• Order
  • Offers
  • Support
    • We are closed on Saturday 2nd July for customer service training. We're still working hard in the background to ensure confirmed Saturday deliveries are honoured.

      June 29, 2022

  • Sign In

Disclaimer: This is an example of a student written essay.
Click here for sample essays written by our professional writers.

Any scientific information contained within this essay should not be treated as fact, this content is to be used for educational purposes only and may contain factual inaccuracies or be out of date.

Distinct Serum Protein Pattern in Paranoid Schizophrena

Paper Type: Free Essay Subject: Biology
Wordcount: 4868 words Published: 7th Jun 2018

Reference this


N. A. Timofeyeva1,3, I. V. Alekseeva1,3, S. A. Ivanova2,4, G. G. Simutkin2, A. V. Semke2,
I. S. Losenkov2, N. A. Bokhan2, O. S. Fedorova1,3, A. A. Chernonosov1,3*

1 Institute of Chemical Biology and Fundamental Medicine SB RAS, Novosibirsk 630090, Russia

2 Mental Health Research Institute, Tomsk National Research Medical Center of the Russian Academy of Sciences, Tomsk, Russia

3 Novosibirsk State University, Novosibirsk, Russia    

4 National Research Tomsk Polytechnic University, Tomsk, Russia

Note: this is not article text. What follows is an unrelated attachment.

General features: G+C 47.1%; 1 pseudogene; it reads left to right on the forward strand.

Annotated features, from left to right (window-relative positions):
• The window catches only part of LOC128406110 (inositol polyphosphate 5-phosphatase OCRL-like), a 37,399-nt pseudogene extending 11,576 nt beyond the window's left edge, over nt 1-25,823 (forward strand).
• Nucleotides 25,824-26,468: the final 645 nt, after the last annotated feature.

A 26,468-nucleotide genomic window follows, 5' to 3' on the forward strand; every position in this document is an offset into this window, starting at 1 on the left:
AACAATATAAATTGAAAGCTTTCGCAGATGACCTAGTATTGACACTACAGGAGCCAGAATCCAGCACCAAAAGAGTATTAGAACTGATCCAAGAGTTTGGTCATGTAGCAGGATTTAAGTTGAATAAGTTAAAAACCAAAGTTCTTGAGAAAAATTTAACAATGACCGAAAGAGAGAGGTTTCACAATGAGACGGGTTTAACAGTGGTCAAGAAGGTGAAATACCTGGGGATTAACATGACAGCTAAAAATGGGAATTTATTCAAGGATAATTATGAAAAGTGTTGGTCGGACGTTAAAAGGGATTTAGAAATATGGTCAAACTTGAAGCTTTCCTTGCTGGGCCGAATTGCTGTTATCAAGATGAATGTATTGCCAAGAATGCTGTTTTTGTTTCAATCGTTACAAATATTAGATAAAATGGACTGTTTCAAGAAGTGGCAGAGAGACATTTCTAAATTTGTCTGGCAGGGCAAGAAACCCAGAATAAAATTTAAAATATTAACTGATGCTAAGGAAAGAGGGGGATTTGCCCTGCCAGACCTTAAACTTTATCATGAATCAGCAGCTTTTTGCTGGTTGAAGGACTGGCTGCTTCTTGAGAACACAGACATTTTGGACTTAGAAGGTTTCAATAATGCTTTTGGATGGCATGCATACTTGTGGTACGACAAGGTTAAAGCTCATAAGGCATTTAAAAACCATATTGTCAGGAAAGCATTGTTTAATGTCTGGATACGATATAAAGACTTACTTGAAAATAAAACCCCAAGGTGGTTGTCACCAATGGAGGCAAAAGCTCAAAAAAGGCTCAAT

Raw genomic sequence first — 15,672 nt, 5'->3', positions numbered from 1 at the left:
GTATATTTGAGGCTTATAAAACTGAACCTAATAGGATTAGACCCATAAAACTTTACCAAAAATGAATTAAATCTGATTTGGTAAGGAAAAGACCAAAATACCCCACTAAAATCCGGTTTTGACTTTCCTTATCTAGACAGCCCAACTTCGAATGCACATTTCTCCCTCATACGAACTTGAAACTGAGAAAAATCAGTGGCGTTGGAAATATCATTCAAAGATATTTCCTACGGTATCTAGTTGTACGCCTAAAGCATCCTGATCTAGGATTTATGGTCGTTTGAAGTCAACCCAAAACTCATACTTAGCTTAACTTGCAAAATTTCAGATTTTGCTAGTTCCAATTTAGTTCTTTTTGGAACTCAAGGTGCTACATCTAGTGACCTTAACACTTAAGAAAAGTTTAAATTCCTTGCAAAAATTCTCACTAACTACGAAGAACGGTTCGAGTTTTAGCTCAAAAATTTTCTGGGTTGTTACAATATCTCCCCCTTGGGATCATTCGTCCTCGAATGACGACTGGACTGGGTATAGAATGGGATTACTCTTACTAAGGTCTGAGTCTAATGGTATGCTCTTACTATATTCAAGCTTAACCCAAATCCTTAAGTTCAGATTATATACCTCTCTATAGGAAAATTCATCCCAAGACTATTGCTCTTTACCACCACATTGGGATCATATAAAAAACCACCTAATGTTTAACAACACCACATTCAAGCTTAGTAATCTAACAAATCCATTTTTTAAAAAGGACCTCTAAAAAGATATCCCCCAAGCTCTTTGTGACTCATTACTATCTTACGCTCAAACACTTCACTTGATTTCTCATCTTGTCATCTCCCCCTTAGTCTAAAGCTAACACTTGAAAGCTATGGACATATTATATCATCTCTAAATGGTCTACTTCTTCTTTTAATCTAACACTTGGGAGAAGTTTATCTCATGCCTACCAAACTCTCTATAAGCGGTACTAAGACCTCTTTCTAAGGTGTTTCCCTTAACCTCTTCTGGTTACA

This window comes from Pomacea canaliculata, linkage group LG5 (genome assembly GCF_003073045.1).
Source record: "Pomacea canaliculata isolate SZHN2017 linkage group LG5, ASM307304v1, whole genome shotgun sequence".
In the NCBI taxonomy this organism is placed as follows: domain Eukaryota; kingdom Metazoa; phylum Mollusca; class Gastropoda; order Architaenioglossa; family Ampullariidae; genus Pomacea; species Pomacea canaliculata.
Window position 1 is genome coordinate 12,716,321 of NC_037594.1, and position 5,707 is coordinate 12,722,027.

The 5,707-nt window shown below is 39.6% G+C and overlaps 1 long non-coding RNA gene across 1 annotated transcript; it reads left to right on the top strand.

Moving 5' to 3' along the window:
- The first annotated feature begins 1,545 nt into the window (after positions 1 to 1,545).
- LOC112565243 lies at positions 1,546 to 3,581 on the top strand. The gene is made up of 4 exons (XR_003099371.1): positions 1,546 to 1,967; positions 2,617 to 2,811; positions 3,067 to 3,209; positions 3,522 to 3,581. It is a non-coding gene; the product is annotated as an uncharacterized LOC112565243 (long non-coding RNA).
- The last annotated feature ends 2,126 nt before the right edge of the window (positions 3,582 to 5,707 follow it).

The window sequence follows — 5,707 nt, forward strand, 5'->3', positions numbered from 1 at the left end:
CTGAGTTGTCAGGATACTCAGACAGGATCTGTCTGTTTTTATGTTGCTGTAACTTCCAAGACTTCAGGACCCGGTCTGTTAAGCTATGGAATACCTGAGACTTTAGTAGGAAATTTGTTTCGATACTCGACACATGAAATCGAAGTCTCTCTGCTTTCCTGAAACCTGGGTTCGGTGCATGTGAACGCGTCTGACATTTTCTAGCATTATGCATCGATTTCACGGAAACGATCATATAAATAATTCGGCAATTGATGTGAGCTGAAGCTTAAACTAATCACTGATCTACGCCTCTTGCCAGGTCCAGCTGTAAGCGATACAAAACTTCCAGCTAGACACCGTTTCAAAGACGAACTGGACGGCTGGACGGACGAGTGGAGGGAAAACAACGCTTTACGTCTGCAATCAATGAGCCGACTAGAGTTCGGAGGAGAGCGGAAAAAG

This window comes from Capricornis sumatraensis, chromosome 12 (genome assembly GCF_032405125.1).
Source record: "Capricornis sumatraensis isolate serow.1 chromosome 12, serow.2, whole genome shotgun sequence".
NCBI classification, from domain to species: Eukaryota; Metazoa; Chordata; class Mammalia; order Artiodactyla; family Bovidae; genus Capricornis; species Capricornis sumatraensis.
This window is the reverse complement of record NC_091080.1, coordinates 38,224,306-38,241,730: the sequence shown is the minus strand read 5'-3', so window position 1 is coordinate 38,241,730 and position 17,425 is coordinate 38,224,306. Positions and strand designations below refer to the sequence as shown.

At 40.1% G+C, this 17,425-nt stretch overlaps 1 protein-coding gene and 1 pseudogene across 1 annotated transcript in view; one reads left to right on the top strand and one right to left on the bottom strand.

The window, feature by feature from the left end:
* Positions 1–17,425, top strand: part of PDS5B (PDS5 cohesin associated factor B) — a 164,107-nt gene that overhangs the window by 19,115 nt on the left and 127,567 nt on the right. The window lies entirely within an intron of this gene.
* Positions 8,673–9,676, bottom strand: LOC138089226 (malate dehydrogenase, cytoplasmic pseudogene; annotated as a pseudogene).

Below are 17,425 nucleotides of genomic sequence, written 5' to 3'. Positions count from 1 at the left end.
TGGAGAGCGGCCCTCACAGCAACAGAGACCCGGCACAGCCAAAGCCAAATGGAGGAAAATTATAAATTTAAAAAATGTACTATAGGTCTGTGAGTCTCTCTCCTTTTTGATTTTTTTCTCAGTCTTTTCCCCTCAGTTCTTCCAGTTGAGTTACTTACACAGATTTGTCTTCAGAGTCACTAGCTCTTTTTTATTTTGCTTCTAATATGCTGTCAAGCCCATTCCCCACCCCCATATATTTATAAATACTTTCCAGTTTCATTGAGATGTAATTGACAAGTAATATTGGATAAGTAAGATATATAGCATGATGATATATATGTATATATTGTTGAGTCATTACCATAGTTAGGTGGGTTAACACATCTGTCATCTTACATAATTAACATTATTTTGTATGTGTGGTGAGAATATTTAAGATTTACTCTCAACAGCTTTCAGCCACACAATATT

The proteomic approach, namely, a combination of 2D gel electrophoresis and matrix-assisted laser desorption ionisation time-of-flight mass spectrometry, is a powerful tool that allows researchers to identify proteins that are differentially expressed in disease states. Schizophrenia is a chronic mental illness, whose aetiology is still unclear; therefore, information about differences in serum protein patterns may improve the understanding of the pathophysiology of schizophrenia.

Get Help With Your Essay

If you need assistance with writing your essay, our professional essay writing service is here to help!

Essay Writing Service

The goal of this study was to use the proteomic approach to identify altered protein levels in the serum samples from patients with schizophrenia. For this study, blood was collected from 10 patients with paranoid schizophrenia and 10 healthy volunteers. We uncovered major changes in the expression of such proteins as apolipoproteins of classes A4 and C3, transthyretin (TTR), and serum amyloid A1. Furthermore, an increase in expression was found only for apolipoprotein A4, whereas the expression of apolipoprotein C3, TTR, and serum amyloid A1 was decreased. The observed differences in the expression of serum proteins (TTR and serum amyloid) are in good agreement with the results obtained by other research groups during analyses of cerebrospinal fluid or post-mortem brain tissues by other methods.